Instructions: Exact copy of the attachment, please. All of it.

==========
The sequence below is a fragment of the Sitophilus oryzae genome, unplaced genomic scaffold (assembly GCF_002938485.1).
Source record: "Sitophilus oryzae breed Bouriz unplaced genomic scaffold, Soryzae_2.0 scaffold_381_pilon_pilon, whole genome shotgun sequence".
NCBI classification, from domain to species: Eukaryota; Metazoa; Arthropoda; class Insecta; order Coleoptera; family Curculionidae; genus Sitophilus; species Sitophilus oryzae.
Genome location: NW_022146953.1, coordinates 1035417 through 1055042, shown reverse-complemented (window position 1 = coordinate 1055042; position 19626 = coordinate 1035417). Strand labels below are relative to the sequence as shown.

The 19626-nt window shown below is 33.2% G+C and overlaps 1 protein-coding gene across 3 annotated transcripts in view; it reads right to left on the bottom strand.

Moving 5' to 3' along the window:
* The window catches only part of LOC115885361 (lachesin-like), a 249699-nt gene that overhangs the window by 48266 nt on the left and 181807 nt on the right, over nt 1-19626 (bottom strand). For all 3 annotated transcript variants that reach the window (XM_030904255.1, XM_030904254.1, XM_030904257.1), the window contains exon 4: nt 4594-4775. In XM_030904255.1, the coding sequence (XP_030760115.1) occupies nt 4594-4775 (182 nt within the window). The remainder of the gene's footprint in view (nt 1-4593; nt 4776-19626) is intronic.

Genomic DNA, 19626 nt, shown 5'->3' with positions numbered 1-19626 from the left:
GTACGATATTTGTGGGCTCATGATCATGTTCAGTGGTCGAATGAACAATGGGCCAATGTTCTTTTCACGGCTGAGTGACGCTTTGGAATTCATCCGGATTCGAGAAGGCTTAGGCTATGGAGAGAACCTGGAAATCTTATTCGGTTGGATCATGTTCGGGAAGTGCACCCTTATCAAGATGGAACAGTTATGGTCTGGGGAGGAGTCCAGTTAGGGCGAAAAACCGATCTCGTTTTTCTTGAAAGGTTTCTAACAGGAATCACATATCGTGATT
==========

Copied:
The sequence below is a fragment of the Sitophilus oryzae genome, unplaced genomic scaffold (assembly GCF_002938485.1).
Source record: "Sitophilus oryzae breed Bouriz unplaced genomic scaffold, Soryzae_2.0 scaffold_381_pilon_pilon, whole genome shotgun sequence".
NCBI classification, from domain to species: Eukaryota; Metazoa; Arthropoda; class Insecta; order Coleoptera; family Curculionidae; genus Sitophilus; species Sitophilus oryzae.
Genome location: NW_022146953.1, coordinates 1035417 through 1055042, shown reverse-complemented (window position 1 = coordinate 1055042; position 19626 = coordinate 1035417). Strand labels below are relative to the sequence as shown.

The 19626-nt window shown below is 33.2% G+C and overlaps 1 protein-coding gene across 3 annotated transcripts in view; it reads right to left on the bottom strand.

Moving 5' to 3' along the window:
* The window catches only part of LOC115885361 (lachesin-like), a 249699-nt gene that overhangs the window by 48266 nt on the left and 181807 nt on the right, over nt 1-19626 (bottom strand). For all 3 annotated transcript variants that reach the window (XM_030904255.1, XM_030904254.1, XM_030904257.1), the window contains exon 4: nt 4594-4775. In XM_030904255.1, the coding sequence (XP_030760115.1) occupies nt 4594-4775 (182 nt within the window). The remainder of the gene's footprint in view (nt 1-4593; nt 4776-19626) is intronic.

Genomic DNA, 19626 nt, shown 5'->3' with positions numbered 1-19626 from the left:
GTACGATATTTGTGGGCTCATGATCATGTTCAGTGGTCGAATGAACAATGGGCCAATGTTCTTTTCACGGCTGAGTGACGCTTTGGAATTCATCCGGATTCGAGAAGGCTTAGGCTATGGAGAGAACCTGGAAATCTTATTCGGTTGGATCATGTTCGGGAAGTGCACCCTTATCAAGATGGAACAGTTATGGTCTGGGGAGGAGTCCAGTTAGGGCGAAAAACCGATCTCGTTTTTCTTGAAAGGTTTCTAACAGGAATCACATATCGTGATT